tho thing sent. If
such views those of a newspa
per's owners aro expressed In
tho paper, Government can
doubtless cxcludo them, Just as
Congress could now exclude all
papers advocating lotteries, pro
hibition, anarchy or protective
tariff If a majority of Congress
thought such views against pub
This was the language of a high
law officer of tho Federal Govern
ment, the Solicitor-General, arguing
to the court In behalf of the un
limited power of Congress to regu
late tho postal servlco of the United
States; to tho extent even of decid
ing what political opinions, express
ed In newspaper type, shall be ad
missible to mails and what political
opinions in newspapers shall be de
nied tho privilege of transmission
from postofflce to postofllce.
Tho First Amendment of the Con
stitution declares that "Congress
shall make no law abridging
the freedom of speech, or of the
press." If the Solicitor-General of
the United States is right In the
propositions printed above, this
precious guarantee is worthless; for
it can he nullified effectually by the
mere exercise of legislative power
whereof the admitted province is the
arrangement of administrative de
tails of tho service and the police
regulation necessary for tho protec
tion of the morals In the commun
ity. The police power is extended
to tho censorship of political opinion.
According to this outrageous doc
trine a majority vote in Congress,
immune form Judicial review or re
buke, may close tho mails to news
papers advocating the prohibition of
the sale of liquor, Just as it may
close the mails to papers containing
obscene literature. A majority vote
In Congress may bar out newspapers
3 INTEREST 3
Per Cent. Per Cent
ON SAVINGS !
ALLOWED BY THE
Saving jWjWESq Why not
is a Mr"" I Get the
A Dollar Starts Foundation for a Future
Our Checking Department Affords all Conveniences,
containing articles In favor of a tar
Ic for protection, Just as It may ex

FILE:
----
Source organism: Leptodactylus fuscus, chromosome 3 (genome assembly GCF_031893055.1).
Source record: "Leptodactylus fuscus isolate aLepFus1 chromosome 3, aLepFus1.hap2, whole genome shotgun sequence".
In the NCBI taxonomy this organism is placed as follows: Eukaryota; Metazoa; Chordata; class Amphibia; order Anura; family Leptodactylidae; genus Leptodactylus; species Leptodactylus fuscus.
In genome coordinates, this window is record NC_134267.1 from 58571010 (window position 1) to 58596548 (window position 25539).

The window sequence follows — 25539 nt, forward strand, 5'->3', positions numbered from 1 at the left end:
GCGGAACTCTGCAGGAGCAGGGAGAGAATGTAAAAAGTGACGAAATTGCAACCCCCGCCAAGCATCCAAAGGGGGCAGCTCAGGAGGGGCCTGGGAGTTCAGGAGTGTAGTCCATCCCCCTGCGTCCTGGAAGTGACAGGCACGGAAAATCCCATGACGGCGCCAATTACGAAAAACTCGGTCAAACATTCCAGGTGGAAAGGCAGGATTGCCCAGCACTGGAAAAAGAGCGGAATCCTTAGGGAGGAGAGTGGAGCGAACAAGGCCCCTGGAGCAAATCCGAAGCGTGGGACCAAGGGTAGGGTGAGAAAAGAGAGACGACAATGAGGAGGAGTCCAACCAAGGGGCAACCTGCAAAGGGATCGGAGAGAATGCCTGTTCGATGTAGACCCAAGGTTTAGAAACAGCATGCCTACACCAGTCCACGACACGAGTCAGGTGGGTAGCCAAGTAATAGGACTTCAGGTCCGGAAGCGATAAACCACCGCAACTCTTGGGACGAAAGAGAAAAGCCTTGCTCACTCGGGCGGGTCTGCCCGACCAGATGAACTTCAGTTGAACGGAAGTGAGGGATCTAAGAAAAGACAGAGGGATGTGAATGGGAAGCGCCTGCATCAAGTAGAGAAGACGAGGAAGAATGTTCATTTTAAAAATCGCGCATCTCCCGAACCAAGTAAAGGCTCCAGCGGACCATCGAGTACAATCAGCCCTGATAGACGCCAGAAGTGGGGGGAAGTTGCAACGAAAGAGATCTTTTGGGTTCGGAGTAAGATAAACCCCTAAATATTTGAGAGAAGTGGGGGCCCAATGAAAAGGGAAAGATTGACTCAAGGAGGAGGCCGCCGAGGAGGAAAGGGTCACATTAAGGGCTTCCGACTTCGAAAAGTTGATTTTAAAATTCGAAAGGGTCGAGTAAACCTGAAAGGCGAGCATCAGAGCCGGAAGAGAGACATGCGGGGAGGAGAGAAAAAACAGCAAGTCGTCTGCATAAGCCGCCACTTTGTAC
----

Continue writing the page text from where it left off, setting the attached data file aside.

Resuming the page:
clude thoso which lend their adver
tising columns to tho traps of notor
Tho Solicitor-General's doctrlno Is
susccptlhlo of oven moro ridiculous
application without straining It in
tho least. If a majority in Congress
should concludo that tho dissemina
tion of Democratic campaign argu
ments or documents, cither In tho
nowspapcra or In pamphlet form, was
against "public policy" It could pre
vent their circulation through tho
malls. Equally as to Republican
literature, or Socialist literature, or
Progressive literature Tho ultimate
censorship and tho unrestrained pow
er of exclusion from tho malls ho
holds to bo In Congress, and no Ju
dicial tribunal exists which Is com
petent to enforco tho constitutional
rights of a free press.
In his closing argument for tho
freedom of tho press beforo tho Su
premo Court at Washington last
week Mr. James M. Beck pointed to
Daniel Wobster's reply to a similar
proposition years ago, when It was
urged that Congress should purge
tho malls of anti-slavery Journals.
"Any law," said Webster, "dis
tinguishing what shall or what shall
not go Into the malls founded on tho
sentiments of the paper and making
a deputy postmaster a judge I should
say is expressly unconstitutional."
If some of our contemporaries do
not yet apprehend tho full signifi
cance of tho recent legislation as
serting unheard-of Federal control
over the newspapers through the
merely administrative power to reg
ulate the mails, wo advlso them to
study Mr. Beck's masterly presenta
tion of the case In their behalf and
for their constitutional right to be
free from arbitrary censorship and
discriminating treatment. And it is
proper that they should know that
this service of championship Is ren